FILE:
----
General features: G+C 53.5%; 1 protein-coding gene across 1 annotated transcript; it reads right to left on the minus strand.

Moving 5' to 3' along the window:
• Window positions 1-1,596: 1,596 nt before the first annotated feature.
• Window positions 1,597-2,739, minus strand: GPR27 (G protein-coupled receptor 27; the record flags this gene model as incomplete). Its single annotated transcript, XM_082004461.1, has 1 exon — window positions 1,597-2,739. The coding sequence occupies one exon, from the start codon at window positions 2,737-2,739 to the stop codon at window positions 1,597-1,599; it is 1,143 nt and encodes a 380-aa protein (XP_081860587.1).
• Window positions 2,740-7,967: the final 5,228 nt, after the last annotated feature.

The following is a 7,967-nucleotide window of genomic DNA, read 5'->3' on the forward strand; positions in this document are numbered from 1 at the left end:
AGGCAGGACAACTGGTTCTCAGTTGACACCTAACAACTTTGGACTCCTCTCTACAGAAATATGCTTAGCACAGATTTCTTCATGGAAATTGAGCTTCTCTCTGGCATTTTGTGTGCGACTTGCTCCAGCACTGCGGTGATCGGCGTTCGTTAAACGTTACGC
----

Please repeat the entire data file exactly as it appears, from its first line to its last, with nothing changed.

General features: G+C 53.5%; 1 protein-coding gene across 1 annotated transcript; it reads right to left on the minus strand.

Moving 5' to 3' along the window:
• Window positions 1-1,596: 1,596 nt before the first annotated feature.
• Window positions 1,597-2,739, minus strand: GPR27 (G protein-coupled receptor 27; the record flags this gene model as incomplete). Its single annotated transcript, XM_082004461.1, has 1 exon — window positions 1,597-2,739. The coding sequence occupies one exon, from the start codon at window positions 2,737-2,739 to the stop codon at window positions 1,597-1,599; it is 1,143 nt and encodes a 380-aa protein (XP_081860587.1).
• Window positions 2,740-7,967: the final 5,228 nt, after the last annotated feature.

The following is a 7,967-nucleotide window of genomic DNA, read 5'->3' on the forward strand; positions in this document are numbered from 1 at the left end:
AGGCAGGACAACTGGTTCTCAGTTGACACCTAACAACTTTGGACTCCTCTCTACAGAAATATGCTTAGCACAGATTTCTTCATGGAAATTGAGCTTCTCTCTGGCATTTTGTGTGCGACTTGCTCCAGCACTGCGGTGATCGGCGTTCGTTAAACGTTACGC